To help her understand the competency-based system, I asked her to hypothetically consider how the pilot school was organized that our airline pilot attended. We both agreed that in order to be able to fly our plane that day, he had to have been deemed “proficient” by his pilot school. We can only assume that his school taught him everything he needed to know about being a pilot. I offered her two hypothetical situations about the pilot school, and I asked her to then consider which school she thought was better. (more…)

Wait…Don’t…Oh, missed it.

March 8, 2013 by

Screen Shot 2013-03-07 at 2.33.03 PMThose who have had the experience of living or working in a large city know the rush of seeing your subway train in the station and believing you can make the dash to the door before they close. Moving and dodging past passengers, you begin to feel great. “I am going to make it,” you think. The crowd begins to cheer. You can already feel the celebration. Will you spike your briefcase or simply do a quick shuffle dance. Then out of nowhere, you smash into something. Your nose is throbbing. After a moment you realize the doors have closed. You can see the driver looking at you with a smile on her face. Not in a mocking way but in an apologetic, “Sorry, the trains must stay on schedule” way. As the passengers glance up, you can sense the sympathy in their eyes. They know that feeling of being on the outside looking in.

The same crushing defeat in our Superbowl of ordinary, time-based challenges could be said for air travel, elevators and rides at Disney World. But it should not be felt by our students in our schools.
(more…)

Making Mastery Work

November 13, 2012 by

The Nellie Mae Education Foundation (NMEF) is releasing Making Mastery Work: A Close-Up View of Competency Education today. You can find the report here. The report, authored by Nora PriestAntonia Rudenstine, and Ephraim Weisstein, examines several issues through the collected experiences of the ten schools that participated in the Proficiency-based Pathways Project (PBP)  with co-funding from NMEF and the Bill and Melinda Gates Foundation. The PBP grantees are Big Picture Learning, Boston Day and Evening Academy, Diploma Plus, Expeditionary Learning, MSAD #15 otherwise known as Gray -New Gloucester District in Maine, National Center for the Education and the Economy, and Vergennes School District.

Making Mastery Work provides insights into how the schools, all of which have different approaches and are at different stages of development as a competency-based model, are aligning their schools around learning. Topics include the creation of a transparent mastery and assessment system, time flexibility, curriculum and instruction, leadership for competency education development, and the role of data and information technology in a competency-based education model. We’ll be offering webinars in January – March 2013 on these topics so you can hear from the innovators directly. Or check out the wiki to see examples of the tools they use. Stay tuned!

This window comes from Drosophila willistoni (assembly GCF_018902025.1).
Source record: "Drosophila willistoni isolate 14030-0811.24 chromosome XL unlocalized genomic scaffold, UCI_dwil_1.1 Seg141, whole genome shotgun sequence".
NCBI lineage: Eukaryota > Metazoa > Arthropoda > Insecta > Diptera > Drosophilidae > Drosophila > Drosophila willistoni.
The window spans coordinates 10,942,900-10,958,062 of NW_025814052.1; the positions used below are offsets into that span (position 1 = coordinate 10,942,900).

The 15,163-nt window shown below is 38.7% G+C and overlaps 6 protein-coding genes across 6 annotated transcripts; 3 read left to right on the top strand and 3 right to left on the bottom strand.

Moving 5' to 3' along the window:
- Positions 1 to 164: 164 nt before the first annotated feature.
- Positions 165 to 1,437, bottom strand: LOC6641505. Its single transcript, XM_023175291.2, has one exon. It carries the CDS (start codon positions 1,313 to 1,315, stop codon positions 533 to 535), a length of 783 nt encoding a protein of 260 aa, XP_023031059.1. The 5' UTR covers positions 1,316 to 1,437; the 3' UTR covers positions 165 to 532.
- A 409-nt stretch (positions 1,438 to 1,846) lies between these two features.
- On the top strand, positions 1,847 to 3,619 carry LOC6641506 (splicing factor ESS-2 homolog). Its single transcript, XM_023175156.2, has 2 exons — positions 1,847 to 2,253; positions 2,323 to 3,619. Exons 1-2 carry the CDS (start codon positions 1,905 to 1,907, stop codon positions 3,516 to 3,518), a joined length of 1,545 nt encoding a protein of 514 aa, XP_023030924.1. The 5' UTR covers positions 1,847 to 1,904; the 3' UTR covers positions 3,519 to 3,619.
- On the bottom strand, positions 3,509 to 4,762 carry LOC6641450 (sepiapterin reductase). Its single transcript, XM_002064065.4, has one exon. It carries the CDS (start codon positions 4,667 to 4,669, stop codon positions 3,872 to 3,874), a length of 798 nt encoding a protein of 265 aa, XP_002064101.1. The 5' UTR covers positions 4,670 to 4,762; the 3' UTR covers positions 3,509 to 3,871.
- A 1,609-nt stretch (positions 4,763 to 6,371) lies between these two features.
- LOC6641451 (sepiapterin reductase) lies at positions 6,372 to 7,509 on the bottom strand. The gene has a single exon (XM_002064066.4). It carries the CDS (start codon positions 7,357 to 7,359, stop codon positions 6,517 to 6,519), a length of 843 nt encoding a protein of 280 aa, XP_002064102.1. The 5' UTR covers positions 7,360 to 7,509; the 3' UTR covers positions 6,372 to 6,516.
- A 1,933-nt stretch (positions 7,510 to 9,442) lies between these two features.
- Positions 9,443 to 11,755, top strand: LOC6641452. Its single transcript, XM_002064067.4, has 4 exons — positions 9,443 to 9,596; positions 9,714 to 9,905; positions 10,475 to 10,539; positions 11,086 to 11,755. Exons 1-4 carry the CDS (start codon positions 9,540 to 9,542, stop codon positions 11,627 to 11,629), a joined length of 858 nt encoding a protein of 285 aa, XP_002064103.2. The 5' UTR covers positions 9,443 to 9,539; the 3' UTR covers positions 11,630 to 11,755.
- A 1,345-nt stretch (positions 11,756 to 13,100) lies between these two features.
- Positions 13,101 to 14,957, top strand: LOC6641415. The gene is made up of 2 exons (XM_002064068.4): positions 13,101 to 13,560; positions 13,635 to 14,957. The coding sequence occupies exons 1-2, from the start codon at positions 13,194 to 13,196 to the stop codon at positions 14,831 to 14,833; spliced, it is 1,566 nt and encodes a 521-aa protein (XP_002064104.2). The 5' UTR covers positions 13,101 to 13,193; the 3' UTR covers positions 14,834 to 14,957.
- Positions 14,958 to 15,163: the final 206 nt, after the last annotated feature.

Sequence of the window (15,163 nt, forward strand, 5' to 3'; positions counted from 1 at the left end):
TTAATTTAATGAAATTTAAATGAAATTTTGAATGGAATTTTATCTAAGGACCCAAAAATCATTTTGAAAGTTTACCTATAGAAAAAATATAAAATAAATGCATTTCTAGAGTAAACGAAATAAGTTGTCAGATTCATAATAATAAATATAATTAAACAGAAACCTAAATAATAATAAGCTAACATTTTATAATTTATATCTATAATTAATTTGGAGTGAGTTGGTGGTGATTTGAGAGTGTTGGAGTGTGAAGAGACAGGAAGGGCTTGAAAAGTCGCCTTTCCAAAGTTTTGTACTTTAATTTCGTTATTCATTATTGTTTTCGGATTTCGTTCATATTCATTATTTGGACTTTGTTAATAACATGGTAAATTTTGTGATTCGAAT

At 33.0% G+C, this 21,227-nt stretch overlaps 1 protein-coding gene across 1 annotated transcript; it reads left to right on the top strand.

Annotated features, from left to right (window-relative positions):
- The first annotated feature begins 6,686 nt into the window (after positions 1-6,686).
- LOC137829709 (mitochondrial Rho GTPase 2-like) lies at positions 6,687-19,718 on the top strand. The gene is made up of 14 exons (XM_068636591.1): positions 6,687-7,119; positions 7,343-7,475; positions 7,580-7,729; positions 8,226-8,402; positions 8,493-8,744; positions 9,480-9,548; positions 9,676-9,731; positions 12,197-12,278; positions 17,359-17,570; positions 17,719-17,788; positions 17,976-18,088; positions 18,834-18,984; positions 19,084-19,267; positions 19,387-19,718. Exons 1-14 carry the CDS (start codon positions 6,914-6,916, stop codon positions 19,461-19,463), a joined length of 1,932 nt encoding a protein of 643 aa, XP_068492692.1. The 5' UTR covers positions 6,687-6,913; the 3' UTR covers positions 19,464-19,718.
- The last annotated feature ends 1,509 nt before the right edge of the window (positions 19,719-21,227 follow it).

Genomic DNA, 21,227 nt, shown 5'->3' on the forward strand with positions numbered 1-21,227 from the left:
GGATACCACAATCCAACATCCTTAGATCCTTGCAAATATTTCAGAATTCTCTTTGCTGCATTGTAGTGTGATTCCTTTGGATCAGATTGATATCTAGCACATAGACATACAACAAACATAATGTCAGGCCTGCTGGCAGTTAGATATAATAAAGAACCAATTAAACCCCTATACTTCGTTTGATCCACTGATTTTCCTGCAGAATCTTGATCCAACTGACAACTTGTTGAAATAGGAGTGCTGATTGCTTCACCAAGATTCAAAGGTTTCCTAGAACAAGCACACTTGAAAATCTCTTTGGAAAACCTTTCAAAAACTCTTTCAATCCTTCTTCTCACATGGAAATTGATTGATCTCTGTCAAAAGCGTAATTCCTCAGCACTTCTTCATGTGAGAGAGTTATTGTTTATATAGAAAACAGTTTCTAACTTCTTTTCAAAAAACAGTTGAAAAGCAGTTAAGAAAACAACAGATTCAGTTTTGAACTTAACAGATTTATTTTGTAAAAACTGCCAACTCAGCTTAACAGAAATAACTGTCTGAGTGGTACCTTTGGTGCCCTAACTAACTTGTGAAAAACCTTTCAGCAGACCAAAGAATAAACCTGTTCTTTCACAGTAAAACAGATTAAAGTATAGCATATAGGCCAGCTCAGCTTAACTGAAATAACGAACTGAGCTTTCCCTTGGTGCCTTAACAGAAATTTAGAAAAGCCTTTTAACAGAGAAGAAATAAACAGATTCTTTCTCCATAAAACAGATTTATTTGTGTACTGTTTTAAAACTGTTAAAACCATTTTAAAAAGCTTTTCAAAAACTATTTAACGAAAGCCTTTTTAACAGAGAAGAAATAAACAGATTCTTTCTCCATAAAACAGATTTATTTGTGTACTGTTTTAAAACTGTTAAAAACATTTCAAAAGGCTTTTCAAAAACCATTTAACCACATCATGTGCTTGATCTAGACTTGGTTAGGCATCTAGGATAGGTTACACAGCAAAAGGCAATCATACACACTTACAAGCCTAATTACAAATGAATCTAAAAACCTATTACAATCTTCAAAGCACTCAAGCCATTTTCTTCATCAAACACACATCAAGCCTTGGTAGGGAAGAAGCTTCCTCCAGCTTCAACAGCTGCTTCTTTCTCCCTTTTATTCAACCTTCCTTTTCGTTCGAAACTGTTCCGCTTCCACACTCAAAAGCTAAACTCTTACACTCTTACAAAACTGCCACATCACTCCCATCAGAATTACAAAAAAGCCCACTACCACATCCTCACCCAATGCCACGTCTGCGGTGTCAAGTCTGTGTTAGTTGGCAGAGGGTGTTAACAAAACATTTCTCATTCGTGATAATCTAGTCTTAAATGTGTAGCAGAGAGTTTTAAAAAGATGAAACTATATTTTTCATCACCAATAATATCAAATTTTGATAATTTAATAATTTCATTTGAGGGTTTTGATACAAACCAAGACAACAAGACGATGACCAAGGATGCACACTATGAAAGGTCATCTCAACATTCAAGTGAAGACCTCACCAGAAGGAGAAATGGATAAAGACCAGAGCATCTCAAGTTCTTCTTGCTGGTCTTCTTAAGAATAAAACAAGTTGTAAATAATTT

In Making Mastery Work, the authors provide the key characteristics of competency education.  This is an important addition to our understanding as it helps us to better comprehend the nature of competency education and guide us in implementation.

Key Characteristics of Competency Education

1) Students progress at own pace

  • Transparent system for tracking and reporting progress;
  • Flexible, learner-centric use of time, often beyond standard school day and year; and
  • Explicit methods for providing additional support or opportunities for learning

2) Graduation upon demonstration of mastery of a comprehensive list of competencies

  • Courses designed around set of competencies aligned with Common Core State Standards;
  • “Credit” awarded upon mastery of competencies associated with course or smaller module, based on summative assessments; and
  • Transparent system for tracking and reporting progress

3) Teachers skilled at facilitating differentiated learning environments

  • Frequent formative assessments provide real-time feedback to students and teachers on progress toward competencies and help guide instruction; and
  • Development of robust approaches to supporting students as they move through competencies, especially those who progress slowly

What do you think?  Are these the key characteristics that you think about? Are there others you think should be included?